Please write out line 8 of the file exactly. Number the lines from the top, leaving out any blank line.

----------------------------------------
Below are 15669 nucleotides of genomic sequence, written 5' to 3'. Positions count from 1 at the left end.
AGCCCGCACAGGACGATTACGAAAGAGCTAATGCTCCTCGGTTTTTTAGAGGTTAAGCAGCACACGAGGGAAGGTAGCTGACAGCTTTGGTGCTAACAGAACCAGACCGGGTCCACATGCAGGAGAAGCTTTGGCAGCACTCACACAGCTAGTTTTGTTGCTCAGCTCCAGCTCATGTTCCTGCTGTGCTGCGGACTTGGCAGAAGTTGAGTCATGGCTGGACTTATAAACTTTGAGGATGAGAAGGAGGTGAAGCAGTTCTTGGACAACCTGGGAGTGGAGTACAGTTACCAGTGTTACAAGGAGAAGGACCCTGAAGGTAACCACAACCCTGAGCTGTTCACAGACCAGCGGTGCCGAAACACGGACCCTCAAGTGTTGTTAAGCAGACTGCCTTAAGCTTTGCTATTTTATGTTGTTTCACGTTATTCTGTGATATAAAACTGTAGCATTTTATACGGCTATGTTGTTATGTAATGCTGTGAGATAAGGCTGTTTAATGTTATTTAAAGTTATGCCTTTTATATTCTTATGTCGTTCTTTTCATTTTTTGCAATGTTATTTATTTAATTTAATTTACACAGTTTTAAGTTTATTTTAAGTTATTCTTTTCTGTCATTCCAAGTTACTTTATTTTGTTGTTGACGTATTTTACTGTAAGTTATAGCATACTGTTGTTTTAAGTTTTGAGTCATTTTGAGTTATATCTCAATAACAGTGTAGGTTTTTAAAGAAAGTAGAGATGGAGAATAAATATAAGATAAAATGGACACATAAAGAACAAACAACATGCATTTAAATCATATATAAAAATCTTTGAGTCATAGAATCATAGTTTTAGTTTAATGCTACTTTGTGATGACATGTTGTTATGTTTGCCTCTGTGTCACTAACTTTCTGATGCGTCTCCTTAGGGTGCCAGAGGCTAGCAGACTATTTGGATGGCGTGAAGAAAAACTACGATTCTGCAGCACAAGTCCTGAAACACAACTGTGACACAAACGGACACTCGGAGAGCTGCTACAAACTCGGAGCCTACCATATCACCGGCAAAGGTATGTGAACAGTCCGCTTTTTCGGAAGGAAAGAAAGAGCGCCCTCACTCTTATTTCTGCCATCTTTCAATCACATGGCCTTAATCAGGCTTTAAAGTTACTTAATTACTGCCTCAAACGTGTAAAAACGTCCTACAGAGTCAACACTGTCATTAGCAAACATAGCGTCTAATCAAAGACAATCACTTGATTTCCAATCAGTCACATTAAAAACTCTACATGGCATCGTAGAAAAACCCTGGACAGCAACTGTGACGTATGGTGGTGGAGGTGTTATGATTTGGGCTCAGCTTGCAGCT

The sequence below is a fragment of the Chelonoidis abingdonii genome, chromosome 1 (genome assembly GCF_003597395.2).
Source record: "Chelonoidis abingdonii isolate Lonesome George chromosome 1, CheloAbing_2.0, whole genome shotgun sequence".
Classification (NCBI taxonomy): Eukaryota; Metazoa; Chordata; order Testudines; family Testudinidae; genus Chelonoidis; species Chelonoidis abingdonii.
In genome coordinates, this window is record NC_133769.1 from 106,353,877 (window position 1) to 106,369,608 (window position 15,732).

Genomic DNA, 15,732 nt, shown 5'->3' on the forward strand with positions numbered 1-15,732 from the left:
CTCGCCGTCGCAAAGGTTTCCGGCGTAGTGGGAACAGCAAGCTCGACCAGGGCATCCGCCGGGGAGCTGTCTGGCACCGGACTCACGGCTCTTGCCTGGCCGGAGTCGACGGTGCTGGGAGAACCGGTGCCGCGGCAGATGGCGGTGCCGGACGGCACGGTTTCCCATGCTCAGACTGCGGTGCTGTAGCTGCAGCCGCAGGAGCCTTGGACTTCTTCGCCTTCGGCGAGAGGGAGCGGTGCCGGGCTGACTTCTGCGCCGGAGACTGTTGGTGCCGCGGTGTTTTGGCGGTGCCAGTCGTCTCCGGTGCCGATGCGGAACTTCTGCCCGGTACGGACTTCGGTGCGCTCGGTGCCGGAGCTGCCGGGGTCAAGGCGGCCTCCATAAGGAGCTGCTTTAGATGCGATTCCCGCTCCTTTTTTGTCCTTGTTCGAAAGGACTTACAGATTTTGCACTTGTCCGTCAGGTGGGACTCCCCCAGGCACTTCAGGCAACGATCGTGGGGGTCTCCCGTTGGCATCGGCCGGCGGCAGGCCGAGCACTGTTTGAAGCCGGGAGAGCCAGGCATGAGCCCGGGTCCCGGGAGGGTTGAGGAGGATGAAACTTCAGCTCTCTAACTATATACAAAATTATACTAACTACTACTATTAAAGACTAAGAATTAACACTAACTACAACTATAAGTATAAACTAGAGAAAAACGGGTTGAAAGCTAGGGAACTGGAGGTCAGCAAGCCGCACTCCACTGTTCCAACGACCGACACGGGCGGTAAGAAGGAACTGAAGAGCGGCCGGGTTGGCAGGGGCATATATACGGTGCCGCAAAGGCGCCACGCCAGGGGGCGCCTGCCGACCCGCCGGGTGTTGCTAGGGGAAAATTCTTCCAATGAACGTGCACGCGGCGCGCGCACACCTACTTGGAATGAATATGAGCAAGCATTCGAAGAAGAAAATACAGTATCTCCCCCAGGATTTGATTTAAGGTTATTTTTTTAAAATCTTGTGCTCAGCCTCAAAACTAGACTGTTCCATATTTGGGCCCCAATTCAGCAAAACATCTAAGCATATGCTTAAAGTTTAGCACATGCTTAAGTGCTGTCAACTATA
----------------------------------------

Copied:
CTCGCCGTCGCAAAGGTTTCCGGCGTAGTGGGAACAGCAAGCTCGACCAGGGCATCCGCCGGGGAGCTGTCTGGCACCGGACTCACGGCTCTTGCCTGGCCGGAGTCGACGGTGCTGGGAGAACCGGTGCCGCGGCAGATGGCGGTGCCGGACGGCACGGTTTCCCATGCTCAGACTGCGGTGCTGTAGCTGCAGCCGCAGGAGCCTTGGACTTCTTCGCCTTCGGCGAGAGGGAGCGGTGCCGGGCTGACTTCTGCGCCGGAGACTGTTGGTGCCGCGGTGTTTTGGCGGTGCCAGTCGTCTCCGGTGCCGATGCGGAACTTCTGCCCGGTACGGACTTCGGTGCGCTCGGTGCCGGAGCTGCCGGGGTCAAGGCGGCCTCCATAAGGAGCTGCTTTAGATGCGATTCCCGCTCCTTTTTTGTCCTTGTTCGAAAGGACTTACAGATTTTGCACTTGTCCGTCAGGTGGGACTCCCCCAGGCACTTCAGGCAACGATCGTGGGGGTCTCCCGTTGGCATCGGCCGGCGGCAGGCCGAGCACTGTTTGAAGCCGGGAGAGCCAGGCATGAGCCCGGGTCCCGGGAGGGTTGAGGAGGATGAAACTTCAGCTCTCTAACTATATACAAAATTATACTAACTACTACTATTAAAGACTAAGAATTAACACTAACTACAACTATAAGTATAAACTAGAGAAAAACGGGTTGAAAGCTAGGGAACTGGAGGTCAGCAAGCCGCACTCCACTGTTCCAACGACCGACACGGGCGGTAAGAAGGAACTGAAGAGCGGCCGGGTTGGCAGGGGCATATATACGGTGCCGCAAAGGCGCCACGCCAGGGGGCGCCTGCCGACCCGCCGGGTGTTGCTAGGGGAAAATTCTTCCAATGAACGTGCACGCGGCGCGCGCACACCTACTTGGAATGAATATGAGCAAGCATTCGAAGAAGAAAATACAGTATCTCCCCCAGGATTTGATTTAAGGTTATTTTTTTAAAATCTTGTGCTCAGCCTCAAAACTAGACTGTTCCATATTTGGGCCCCAATTCAGCAAAACATCTAAGCATATGCTTAAAGTTTAGCACATGCTTAAGTGCTGTCAACTATA